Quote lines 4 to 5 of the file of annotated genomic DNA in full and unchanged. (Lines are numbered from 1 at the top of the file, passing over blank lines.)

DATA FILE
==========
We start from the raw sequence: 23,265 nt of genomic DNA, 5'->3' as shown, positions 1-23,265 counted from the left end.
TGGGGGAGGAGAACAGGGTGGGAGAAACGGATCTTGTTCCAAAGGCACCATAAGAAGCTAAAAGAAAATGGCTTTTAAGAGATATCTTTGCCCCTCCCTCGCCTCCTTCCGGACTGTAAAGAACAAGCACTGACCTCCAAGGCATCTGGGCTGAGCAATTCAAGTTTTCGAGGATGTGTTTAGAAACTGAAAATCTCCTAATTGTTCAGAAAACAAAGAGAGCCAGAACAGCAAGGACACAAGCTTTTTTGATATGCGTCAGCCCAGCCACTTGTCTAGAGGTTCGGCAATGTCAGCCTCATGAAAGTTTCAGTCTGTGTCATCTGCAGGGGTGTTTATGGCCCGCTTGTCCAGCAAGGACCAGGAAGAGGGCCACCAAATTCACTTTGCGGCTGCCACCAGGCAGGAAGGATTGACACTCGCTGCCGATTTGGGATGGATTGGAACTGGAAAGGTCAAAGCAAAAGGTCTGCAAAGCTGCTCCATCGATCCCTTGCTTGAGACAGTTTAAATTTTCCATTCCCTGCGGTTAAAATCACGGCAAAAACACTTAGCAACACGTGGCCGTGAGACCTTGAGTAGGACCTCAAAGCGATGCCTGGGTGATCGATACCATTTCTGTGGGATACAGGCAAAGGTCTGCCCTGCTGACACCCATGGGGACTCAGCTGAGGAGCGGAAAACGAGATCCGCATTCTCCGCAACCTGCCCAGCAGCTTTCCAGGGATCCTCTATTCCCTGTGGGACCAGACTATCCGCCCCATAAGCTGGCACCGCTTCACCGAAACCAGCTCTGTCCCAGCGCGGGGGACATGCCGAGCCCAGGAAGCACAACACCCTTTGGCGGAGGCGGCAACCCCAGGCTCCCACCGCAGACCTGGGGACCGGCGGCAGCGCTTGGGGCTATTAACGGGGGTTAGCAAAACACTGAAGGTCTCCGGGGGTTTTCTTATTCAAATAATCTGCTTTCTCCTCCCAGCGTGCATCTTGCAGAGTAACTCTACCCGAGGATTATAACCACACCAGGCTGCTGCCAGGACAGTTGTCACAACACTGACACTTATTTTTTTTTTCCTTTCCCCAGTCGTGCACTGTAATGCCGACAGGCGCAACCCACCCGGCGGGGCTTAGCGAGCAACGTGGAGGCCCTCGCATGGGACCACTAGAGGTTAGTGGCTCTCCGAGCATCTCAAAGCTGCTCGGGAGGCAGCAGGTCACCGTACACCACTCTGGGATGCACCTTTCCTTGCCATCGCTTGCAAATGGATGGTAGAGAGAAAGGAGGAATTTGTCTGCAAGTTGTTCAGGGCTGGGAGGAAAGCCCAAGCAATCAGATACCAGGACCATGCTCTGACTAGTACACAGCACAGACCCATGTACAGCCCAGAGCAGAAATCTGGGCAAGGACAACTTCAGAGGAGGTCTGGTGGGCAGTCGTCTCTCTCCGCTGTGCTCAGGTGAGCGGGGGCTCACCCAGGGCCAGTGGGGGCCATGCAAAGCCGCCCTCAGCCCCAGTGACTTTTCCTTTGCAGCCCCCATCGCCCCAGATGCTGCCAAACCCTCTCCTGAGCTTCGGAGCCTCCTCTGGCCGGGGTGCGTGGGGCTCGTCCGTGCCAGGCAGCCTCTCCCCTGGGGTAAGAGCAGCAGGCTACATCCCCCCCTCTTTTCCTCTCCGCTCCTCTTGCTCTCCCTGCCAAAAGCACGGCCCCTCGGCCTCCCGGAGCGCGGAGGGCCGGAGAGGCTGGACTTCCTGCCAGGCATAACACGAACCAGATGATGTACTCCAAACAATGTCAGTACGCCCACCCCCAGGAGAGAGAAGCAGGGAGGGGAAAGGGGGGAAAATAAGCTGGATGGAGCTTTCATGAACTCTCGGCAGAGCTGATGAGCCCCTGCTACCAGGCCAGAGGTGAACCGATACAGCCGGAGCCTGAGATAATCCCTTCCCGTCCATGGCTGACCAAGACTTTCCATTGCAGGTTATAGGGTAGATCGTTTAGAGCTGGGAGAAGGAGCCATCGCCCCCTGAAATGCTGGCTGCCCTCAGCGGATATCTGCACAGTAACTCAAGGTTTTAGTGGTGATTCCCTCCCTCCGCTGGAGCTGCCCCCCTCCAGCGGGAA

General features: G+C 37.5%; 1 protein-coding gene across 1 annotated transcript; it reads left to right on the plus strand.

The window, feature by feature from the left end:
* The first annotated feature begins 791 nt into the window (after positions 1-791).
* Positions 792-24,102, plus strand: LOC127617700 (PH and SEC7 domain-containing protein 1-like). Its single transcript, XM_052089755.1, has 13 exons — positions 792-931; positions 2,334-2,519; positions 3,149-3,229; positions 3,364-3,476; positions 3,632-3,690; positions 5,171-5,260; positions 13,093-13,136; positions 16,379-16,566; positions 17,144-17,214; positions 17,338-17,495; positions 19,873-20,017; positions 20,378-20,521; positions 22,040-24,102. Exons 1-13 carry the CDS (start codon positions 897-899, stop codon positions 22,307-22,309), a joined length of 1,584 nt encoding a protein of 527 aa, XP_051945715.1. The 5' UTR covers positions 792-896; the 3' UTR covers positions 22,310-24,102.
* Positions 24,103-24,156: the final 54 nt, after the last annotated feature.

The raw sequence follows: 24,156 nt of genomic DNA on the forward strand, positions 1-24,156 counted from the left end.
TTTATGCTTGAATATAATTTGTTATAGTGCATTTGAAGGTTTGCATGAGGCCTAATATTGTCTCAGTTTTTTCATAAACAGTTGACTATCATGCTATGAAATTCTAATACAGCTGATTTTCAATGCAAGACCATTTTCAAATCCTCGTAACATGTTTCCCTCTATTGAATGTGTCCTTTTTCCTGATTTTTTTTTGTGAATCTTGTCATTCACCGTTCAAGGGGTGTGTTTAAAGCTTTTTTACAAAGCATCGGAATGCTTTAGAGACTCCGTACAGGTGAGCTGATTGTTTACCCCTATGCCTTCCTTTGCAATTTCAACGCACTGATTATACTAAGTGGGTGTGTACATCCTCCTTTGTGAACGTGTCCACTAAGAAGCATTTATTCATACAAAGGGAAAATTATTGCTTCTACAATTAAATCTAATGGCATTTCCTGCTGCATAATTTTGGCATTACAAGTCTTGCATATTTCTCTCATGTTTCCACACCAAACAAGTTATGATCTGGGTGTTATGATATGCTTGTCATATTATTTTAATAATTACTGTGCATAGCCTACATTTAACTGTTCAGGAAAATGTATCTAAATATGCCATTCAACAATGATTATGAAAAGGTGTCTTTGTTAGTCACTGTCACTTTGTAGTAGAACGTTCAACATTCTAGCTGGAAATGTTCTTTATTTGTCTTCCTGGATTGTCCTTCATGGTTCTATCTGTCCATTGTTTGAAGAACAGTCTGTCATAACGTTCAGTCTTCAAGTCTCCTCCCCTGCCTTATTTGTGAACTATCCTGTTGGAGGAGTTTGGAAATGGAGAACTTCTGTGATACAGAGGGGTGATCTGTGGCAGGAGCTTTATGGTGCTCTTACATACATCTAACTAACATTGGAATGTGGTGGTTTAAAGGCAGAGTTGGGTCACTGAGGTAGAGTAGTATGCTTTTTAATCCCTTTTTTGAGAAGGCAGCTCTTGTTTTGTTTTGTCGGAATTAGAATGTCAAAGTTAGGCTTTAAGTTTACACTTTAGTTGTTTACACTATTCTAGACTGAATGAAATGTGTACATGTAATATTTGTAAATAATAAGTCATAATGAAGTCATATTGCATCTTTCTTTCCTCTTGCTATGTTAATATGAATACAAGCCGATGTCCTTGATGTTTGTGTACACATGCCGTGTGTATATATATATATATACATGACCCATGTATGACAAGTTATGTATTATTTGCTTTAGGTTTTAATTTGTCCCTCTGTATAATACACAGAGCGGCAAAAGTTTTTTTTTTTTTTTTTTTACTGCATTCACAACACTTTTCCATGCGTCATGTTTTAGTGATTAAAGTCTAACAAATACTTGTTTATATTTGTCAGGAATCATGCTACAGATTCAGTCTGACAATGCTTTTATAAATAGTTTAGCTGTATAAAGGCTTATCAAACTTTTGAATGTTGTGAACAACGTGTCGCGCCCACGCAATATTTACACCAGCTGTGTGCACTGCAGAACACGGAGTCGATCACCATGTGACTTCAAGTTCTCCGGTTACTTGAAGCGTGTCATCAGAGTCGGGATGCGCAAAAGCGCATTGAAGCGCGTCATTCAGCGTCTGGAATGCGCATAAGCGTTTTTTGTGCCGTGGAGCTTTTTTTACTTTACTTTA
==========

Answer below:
The window, feature by feature from the left end:
* The first annotated feature begins 791 nt into the window (after positions 1-791).